Put things where people expect to find them

12th April 2019 / by Richard Gray

Toy monkey

“Daddy!!! I can’t find Monk!” came the yell from upstairs.

‘Monk’ was a small stuffed monkey, much beloved by my youngest son and not being able to find him before school was a disaster of epic proportions.

“Have you looked for him?” I called back.

“Yes!”

“Where have you looked?” I asked, walking up the stairs.

“Everywhere,” was the reply.

Everywhere probably meant just on the floor of his bedroom, but in the interests of pre-school expediency I joined in with the simian search.

We looked in all the places where Monk was likely to be – his bed, his toy box, behind the door, but to no avail. Monk was nowhere to be found. The walk to school that morning was a very sad and sorry affair, but it made me think about user expectations and the organisation of web-based content.

Users are logical creatures of habit and by instinct look in the places where they expect to find what they’re looking for. They are also notoriously fickle and with no omnipresent web-based parent to ask for help if they can’t find something they will very quickly give up and go elsewhere – most likely to one of your competitors.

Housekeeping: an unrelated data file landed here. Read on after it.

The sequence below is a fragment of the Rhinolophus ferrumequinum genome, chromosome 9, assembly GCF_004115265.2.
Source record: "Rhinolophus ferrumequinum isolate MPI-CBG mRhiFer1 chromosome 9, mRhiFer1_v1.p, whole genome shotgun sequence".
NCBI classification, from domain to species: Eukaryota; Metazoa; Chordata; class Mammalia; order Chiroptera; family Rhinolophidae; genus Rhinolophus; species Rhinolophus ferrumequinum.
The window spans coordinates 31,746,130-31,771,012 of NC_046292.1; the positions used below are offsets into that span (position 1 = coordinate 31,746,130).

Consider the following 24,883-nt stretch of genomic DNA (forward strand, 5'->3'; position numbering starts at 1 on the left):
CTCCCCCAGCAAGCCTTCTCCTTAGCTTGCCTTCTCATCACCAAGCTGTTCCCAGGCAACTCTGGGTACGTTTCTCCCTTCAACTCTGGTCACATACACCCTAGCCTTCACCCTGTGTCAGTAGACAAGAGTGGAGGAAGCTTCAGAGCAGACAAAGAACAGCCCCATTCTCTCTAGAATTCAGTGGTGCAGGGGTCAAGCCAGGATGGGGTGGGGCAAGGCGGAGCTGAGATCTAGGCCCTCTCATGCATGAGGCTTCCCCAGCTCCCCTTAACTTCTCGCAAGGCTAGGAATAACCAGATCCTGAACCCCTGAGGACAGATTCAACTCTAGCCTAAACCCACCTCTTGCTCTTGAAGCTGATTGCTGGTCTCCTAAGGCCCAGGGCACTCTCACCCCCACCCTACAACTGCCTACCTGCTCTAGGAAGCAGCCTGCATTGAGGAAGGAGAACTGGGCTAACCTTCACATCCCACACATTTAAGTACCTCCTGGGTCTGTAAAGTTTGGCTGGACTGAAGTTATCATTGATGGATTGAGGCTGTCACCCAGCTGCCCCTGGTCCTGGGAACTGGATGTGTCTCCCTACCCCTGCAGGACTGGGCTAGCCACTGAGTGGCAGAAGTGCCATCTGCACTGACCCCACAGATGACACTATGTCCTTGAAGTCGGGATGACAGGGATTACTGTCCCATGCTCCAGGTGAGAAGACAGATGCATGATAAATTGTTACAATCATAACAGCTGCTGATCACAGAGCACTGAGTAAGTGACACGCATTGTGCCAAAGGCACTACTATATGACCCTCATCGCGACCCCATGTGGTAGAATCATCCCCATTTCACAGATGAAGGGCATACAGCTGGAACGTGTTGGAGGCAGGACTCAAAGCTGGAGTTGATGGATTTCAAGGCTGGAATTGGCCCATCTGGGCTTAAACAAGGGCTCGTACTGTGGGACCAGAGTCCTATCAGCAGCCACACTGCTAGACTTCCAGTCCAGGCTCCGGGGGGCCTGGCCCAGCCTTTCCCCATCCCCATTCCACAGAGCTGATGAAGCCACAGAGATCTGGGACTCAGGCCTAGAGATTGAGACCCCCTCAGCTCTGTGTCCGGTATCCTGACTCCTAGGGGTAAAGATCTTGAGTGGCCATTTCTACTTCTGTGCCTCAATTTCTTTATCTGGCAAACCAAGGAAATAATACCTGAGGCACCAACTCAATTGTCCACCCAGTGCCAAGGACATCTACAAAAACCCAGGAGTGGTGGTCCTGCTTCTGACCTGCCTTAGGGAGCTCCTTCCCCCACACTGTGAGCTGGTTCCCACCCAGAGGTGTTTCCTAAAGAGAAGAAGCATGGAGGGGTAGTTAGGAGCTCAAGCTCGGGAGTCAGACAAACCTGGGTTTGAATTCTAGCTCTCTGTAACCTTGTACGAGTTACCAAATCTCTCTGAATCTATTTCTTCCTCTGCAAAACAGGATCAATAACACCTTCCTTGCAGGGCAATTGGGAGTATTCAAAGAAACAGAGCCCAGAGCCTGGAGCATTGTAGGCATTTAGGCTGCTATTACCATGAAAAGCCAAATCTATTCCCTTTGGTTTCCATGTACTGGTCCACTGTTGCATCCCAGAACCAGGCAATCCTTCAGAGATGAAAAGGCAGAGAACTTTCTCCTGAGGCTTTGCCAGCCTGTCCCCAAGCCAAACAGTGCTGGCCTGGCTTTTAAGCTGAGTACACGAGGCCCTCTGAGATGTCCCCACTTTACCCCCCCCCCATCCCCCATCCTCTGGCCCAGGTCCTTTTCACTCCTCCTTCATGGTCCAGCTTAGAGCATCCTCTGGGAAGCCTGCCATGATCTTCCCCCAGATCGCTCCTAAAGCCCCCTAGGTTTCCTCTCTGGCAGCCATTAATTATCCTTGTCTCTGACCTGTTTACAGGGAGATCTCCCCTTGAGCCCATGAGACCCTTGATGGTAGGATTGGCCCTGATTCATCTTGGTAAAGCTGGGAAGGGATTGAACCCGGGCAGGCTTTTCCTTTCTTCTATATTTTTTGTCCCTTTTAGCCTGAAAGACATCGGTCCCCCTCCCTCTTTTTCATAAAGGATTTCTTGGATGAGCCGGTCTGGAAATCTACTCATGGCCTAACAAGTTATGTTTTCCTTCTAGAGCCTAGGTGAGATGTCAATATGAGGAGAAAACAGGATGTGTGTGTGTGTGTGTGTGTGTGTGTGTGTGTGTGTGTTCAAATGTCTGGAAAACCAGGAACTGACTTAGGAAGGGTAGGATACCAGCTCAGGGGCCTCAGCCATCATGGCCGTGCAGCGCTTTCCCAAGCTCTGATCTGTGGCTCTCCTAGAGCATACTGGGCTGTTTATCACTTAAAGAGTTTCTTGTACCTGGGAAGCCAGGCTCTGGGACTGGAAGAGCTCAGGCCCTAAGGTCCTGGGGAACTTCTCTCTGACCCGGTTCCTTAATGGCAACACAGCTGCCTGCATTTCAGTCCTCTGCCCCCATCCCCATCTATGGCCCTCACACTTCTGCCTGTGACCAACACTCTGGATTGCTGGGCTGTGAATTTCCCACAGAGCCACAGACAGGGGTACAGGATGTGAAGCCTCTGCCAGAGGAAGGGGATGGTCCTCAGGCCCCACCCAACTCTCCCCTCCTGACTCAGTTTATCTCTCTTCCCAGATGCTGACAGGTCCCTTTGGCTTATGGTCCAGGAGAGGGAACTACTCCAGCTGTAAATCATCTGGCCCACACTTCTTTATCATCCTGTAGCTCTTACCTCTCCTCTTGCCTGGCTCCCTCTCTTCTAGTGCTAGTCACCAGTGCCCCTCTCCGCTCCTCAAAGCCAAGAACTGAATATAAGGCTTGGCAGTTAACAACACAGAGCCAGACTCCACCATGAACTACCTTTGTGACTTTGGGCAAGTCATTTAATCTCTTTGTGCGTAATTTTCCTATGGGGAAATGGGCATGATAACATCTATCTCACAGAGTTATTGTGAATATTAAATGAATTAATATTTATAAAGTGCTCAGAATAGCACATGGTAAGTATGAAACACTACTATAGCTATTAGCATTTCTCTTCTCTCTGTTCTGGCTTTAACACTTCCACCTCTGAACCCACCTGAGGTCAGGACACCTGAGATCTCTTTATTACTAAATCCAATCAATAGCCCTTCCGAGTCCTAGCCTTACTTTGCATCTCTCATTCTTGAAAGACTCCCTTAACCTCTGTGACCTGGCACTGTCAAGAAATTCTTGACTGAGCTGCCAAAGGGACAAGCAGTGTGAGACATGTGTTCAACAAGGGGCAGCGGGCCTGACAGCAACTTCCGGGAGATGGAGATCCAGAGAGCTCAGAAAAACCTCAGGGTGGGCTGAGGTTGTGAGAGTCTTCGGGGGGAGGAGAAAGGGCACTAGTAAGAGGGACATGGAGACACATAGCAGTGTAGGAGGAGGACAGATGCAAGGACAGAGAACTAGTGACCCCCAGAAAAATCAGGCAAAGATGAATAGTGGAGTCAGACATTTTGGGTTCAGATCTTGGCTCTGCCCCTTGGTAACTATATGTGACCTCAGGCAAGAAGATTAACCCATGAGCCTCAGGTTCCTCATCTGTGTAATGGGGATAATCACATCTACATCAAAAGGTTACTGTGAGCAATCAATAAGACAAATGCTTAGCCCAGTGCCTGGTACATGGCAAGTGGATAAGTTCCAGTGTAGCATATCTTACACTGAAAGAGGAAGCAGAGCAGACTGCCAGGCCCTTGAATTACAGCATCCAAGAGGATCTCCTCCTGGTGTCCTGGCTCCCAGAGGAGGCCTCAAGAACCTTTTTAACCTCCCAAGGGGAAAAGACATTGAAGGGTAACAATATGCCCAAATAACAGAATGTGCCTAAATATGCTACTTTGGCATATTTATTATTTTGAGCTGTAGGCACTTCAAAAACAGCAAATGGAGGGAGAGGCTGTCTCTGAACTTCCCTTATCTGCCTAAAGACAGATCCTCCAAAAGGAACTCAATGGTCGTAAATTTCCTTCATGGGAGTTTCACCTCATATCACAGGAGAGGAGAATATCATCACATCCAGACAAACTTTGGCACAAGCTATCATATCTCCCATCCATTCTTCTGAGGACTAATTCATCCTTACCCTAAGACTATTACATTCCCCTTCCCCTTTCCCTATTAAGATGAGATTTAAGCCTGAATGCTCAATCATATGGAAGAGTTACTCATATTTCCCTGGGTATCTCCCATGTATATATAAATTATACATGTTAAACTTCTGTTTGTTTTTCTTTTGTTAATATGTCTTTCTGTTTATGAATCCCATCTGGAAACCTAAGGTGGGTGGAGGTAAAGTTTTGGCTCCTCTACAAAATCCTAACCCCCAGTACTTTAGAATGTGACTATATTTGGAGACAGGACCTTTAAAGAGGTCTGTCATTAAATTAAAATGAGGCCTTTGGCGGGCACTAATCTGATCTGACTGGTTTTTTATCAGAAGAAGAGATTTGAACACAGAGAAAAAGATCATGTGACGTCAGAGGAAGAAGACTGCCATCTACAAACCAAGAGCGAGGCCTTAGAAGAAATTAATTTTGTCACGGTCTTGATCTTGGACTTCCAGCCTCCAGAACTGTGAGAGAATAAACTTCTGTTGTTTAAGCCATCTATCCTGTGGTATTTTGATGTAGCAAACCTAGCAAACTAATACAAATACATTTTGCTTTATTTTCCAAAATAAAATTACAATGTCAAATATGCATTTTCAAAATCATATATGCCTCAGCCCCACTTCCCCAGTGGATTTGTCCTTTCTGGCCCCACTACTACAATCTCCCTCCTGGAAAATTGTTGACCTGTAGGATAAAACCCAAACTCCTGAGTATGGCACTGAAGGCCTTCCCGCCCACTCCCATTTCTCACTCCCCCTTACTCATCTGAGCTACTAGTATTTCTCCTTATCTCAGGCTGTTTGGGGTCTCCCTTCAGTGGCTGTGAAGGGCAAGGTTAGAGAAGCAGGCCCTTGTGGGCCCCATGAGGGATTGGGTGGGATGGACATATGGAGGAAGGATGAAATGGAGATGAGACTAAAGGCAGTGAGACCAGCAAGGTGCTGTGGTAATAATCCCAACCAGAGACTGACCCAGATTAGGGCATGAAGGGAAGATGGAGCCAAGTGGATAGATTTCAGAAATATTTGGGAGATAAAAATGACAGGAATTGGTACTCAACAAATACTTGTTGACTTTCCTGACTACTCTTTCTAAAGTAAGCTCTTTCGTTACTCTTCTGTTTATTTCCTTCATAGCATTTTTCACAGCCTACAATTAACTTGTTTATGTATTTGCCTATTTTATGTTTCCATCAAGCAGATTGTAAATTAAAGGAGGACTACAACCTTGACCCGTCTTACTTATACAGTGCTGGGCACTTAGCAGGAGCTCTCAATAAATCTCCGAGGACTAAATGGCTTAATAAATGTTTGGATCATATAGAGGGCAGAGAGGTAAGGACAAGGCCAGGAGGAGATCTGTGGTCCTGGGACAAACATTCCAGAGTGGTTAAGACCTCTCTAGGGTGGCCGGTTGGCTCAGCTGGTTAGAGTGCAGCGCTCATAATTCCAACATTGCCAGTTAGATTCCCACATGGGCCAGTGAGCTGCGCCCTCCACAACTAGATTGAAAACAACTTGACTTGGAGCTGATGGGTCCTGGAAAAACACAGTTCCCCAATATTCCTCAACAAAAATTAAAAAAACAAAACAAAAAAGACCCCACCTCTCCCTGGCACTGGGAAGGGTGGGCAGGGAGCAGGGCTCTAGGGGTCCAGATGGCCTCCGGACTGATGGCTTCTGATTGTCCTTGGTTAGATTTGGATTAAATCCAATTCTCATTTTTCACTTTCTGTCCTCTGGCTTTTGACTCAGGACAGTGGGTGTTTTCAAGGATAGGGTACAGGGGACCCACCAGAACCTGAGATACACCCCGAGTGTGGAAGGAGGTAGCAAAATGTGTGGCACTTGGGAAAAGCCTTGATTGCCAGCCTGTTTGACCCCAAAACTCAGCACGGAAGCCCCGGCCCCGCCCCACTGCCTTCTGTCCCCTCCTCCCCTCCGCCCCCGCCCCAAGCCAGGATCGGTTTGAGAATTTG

As such it is vital to make sure that things on your site are labelled in a way that users would expect and that content is placed where you think they’ll look for it. Don’t make your users waste time hunting for things in places where either (a) it’s not or (b) they wouldn’t expect to look.

In a similar way at home I wish I had boxes marked “lost animals”, “missing Lego pieces” and “books you want to read at bedtime” but sadly the real world doesn’t work that way.

We found Monk that evening though – in the saucepan drawer.

Rich's Rants

Why do the same thing twice?

Asking your users to do the same thing twice just makes them annoyed and adds risk to the process.

Put things where people expect to find them

Like small children and lost toys, your website should put things where people expect to find them.

Don't confuse with colour

Putting aside the colour blindness issues of using colour to illustrate state, for those of us who aren't colour blind, please use colour in a way that makes sense.

Why apostrophes matter

I was asked one morning whether I thought that using apostrophes correctly really mattered.

Show you care

Show your users that you care about the small things and it will show that you care about the big things too.

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